Declan Fitzpatrick (Ulster, Ireland) – retires on medical advice after receiving a number of concussions


John Fogarty (Leinster, Ireland) – retired from rugby as a result of difficulties brought about by repeated concussions


Bernard Jackman (Connacht, Leinster, Sale, Ireland) – retired because of repeated concussion – Jackman had 20 over three seasons


Ben Marshall (Leinster, Connacht, Emerging Ireland) – forced to retire from professional rugby based on medical advice following a concussion injury


Kevin McLaughlin (Leinster, Ireland) – retired from rugby on medical grounds after a neurologist raised concerns over issues related to concussion


Dave McSharry (Connacht) – retired after suffering multiple concussions


Nathan White (Waikato, Connacht, Ireland) – retired from professional rugby on medical advice following a concussion he sustained in March 2016


Cillian Willis (Leinster, Connacht, Ulster, Sale) – forced to retire at 28 due to concussion


New Zealand

Ben Afeaki (Chiefs, New Zealand) – retired with ongoing concussion symptoms following a head clash with team mate Brodie Retallick


Kane Barrett (Taranaki, Blues)  – took an elbow to the jaw while training with the Auckland Blues in March 2014. He hasn’t played since.


David Briggs (Taranaki, Chiefs, Tonga) – “I had heaps of concussions. I suffered depression big-time from those head knocks. I don’t think I will ever be right. I accept I will have depression for the rest of my life and a lot of memory loss”


James Broadhurst (Taranaki, Canterbury, Hurricanes, New Zealand) – called it a day on rugby after being badly concussed in the Taranaki v Wellington provincial clash in August 2015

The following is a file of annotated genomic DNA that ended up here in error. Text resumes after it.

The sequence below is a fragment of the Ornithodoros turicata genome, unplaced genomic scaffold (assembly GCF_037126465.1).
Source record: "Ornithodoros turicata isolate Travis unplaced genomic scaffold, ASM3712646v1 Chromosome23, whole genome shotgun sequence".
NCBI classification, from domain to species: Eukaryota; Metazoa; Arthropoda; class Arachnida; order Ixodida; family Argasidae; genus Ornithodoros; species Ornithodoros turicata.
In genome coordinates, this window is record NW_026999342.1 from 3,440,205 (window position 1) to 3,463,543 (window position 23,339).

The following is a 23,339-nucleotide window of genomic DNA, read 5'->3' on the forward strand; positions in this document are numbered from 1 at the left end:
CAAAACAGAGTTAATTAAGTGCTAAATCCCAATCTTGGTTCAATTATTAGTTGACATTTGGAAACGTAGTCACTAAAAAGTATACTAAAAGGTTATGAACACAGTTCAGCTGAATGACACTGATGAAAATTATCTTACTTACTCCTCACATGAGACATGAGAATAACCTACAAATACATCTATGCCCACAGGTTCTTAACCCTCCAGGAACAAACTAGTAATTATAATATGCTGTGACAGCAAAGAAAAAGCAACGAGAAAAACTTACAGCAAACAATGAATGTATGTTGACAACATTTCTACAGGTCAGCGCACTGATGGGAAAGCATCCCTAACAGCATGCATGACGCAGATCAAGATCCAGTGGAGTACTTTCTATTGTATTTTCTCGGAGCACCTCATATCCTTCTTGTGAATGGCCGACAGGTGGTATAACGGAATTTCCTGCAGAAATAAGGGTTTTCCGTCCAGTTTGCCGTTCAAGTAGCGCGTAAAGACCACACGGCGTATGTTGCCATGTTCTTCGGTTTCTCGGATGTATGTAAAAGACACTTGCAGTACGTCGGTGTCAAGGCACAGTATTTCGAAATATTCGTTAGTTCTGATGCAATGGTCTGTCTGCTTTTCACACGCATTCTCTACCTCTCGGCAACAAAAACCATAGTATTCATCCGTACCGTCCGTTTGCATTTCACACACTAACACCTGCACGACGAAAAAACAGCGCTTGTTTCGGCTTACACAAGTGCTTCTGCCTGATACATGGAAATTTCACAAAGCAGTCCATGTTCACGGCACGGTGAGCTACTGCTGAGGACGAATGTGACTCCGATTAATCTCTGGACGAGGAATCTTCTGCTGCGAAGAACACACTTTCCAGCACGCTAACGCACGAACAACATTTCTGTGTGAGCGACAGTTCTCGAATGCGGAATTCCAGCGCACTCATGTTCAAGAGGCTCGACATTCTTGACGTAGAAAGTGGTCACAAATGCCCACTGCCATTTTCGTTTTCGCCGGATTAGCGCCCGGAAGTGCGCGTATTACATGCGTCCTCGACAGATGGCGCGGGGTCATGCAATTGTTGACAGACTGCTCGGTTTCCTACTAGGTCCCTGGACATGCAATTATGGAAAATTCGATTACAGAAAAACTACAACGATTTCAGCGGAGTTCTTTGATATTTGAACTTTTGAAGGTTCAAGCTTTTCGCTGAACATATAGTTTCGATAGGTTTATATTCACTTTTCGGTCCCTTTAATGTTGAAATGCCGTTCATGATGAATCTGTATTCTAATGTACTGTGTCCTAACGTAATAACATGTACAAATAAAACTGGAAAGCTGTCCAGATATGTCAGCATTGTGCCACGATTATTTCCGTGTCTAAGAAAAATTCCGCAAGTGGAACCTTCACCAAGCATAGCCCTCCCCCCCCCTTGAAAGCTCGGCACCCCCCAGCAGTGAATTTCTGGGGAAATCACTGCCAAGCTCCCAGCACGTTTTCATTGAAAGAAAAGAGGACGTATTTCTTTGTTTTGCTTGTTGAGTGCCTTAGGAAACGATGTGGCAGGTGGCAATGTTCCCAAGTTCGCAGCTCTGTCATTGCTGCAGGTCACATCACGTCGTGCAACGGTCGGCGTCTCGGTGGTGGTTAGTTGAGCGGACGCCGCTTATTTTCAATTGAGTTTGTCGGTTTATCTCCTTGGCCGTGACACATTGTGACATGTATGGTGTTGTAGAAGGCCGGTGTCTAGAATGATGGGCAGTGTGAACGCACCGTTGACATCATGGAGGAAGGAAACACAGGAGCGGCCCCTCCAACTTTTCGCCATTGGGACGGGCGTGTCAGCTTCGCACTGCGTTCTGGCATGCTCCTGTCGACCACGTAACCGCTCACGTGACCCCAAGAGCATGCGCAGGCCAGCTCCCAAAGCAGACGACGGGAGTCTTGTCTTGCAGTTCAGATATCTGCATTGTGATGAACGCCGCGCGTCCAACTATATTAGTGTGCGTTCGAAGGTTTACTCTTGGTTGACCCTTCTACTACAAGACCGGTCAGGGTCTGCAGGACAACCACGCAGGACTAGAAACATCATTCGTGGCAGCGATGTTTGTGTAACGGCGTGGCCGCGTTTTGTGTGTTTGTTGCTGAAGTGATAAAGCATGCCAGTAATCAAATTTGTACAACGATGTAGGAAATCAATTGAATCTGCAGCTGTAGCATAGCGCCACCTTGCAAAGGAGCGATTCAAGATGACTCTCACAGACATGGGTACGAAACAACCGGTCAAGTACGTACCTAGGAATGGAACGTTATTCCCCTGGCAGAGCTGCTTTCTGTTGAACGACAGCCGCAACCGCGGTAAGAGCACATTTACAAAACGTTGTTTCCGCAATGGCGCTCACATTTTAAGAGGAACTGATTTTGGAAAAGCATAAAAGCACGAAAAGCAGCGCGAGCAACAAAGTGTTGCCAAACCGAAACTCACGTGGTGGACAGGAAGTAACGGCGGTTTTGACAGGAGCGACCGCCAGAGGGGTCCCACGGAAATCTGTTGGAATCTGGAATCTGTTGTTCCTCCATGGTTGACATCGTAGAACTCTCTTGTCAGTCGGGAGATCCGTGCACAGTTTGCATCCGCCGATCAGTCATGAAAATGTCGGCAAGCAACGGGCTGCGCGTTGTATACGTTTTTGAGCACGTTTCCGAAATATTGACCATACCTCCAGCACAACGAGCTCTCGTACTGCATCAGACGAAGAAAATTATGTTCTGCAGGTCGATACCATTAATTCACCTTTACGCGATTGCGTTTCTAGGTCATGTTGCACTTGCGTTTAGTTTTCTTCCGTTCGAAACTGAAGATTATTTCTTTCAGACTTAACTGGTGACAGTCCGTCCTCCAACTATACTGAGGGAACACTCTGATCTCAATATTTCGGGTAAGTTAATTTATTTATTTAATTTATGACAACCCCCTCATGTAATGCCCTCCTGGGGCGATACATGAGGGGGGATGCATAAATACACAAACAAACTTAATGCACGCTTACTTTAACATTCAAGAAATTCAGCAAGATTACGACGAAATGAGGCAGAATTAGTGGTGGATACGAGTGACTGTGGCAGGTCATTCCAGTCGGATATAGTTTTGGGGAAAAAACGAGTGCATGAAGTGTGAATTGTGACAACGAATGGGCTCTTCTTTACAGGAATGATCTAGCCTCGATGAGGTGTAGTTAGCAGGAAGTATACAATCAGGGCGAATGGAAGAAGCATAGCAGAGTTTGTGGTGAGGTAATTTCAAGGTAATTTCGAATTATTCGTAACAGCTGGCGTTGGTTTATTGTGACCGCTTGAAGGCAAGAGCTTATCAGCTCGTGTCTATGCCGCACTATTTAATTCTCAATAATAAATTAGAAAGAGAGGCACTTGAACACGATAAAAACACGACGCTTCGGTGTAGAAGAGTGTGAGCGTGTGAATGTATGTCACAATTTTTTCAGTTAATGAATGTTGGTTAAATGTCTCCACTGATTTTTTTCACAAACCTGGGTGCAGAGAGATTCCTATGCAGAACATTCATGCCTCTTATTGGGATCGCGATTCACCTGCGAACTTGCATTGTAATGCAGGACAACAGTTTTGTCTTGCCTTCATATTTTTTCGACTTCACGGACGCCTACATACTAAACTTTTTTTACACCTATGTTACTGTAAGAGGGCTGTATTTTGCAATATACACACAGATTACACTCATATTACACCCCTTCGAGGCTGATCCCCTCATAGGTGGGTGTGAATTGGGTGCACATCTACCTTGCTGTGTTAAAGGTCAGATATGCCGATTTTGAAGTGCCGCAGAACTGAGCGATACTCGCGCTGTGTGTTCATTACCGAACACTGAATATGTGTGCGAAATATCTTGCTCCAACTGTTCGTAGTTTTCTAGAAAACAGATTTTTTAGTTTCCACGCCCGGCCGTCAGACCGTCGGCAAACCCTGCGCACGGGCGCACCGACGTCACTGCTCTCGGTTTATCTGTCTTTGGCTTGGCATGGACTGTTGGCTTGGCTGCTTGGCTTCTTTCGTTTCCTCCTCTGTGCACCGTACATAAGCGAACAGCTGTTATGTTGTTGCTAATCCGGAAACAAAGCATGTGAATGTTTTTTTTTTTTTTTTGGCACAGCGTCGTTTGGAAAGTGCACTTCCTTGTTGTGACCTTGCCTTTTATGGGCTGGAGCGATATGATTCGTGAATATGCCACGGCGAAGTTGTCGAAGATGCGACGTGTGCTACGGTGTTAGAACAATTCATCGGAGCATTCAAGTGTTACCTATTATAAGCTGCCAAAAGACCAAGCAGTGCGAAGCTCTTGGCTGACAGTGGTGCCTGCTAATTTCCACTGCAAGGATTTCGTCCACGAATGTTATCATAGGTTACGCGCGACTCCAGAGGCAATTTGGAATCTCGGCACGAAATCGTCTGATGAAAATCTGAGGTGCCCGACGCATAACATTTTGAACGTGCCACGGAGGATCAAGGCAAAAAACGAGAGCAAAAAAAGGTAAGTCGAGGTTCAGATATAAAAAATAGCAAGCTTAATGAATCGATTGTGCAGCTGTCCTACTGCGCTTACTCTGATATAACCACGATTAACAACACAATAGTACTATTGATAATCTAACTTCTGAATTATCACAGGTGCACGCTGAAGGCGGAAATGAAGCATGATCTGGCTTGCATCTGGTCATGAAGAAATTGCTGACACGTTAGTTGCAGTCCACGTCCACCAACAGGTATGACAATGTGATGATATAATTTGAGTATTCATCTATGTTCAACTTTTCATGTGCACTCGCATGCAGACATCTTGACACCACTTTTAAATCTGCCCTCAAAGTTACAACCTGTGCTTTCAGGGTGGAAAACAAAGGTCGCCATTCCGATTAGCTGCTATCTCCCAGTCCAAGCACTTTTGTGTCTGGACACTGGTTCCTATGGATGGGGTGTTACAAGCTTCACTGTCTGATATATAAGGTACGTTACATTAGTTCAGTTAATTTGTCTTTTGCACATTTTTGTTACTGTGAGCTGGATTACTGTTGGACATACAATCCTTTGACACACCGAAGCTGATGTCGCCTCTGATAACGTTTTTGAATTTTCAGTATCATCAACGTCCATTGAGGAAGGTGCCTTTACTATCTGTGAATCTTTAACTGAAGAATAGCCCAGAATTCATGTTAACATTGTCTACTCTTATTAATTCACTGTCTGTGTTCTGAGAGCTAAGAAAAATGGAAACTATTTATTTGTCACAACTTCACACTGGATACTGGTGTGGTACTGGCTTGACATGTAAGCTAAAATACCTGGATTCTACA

Dan Bowden (multiple clubs including Blues, Highlanders and Crusaders) – mentioned that he had “struggled with concussions” in his statement explaining his retirement


Shane Christie (Highlanders) – forced to retire in May 2018 due to ongoing symptoms from a concussion he suffered back in 2016


Craig Clarke (Chiefs, Connacht) – retired at 30 after suffering his 10th concussion in 22 months


Shane Cleaver (Taranaki, Chiefs) – retired due to concussion complications


Steve Devine (Auckland, Blues, New Zealand) – numerous concussions suffered during his decade long career resulted in specialists advising the 30-year-old that it was time to give up the game


Jason Eaton (Hurricanes, La Rochelle, New Zealand) – suffered a head knock playing against Clermont in 2018 and has decided to retire at the end of this season because his symptoms haven’t improved.


Reggie Goodes (Wellington, Hurricanes) – retired on medical advice after suffering multiple concussions


Leon MacDonald (Canterbury, Crusaders, New Zealand) –  prompted to retire due to a serious concussion, suffered playing for Kintetsu in a pre-season game in Japan


Sean Polwart (Auckland, Blues and Chiefs) –  announced his retirement from rugby because of a concussion received on the training field in February 2015


Mark Reddish (Harlequins, Wellington, Hurricanes, Highlanders) – retired from rugby for medical reasons after suffering a concussion


Jayden Spence (Otago, Union Bordeaux Begles) – retired in 2018 after suffering a number of concussion issues


Dan Waenga (Chiefs, Biarittz) – played his last game in 2015 and retired after medical advice following  12 concussion incidents

Dan describes some of his symptoms at the bottom of the article below, which included depression, anxiety and sleeping up to 18 hours a day.–biarritz-olympique-victime-commotion-cerebrale-dan-waenga-prendre-retraite-2108151033.php


South Africa

Alistair Hargreaves (Sharks, Saracens, South Africa) – retired after suffering “a number of concussions” in the last couple of seasons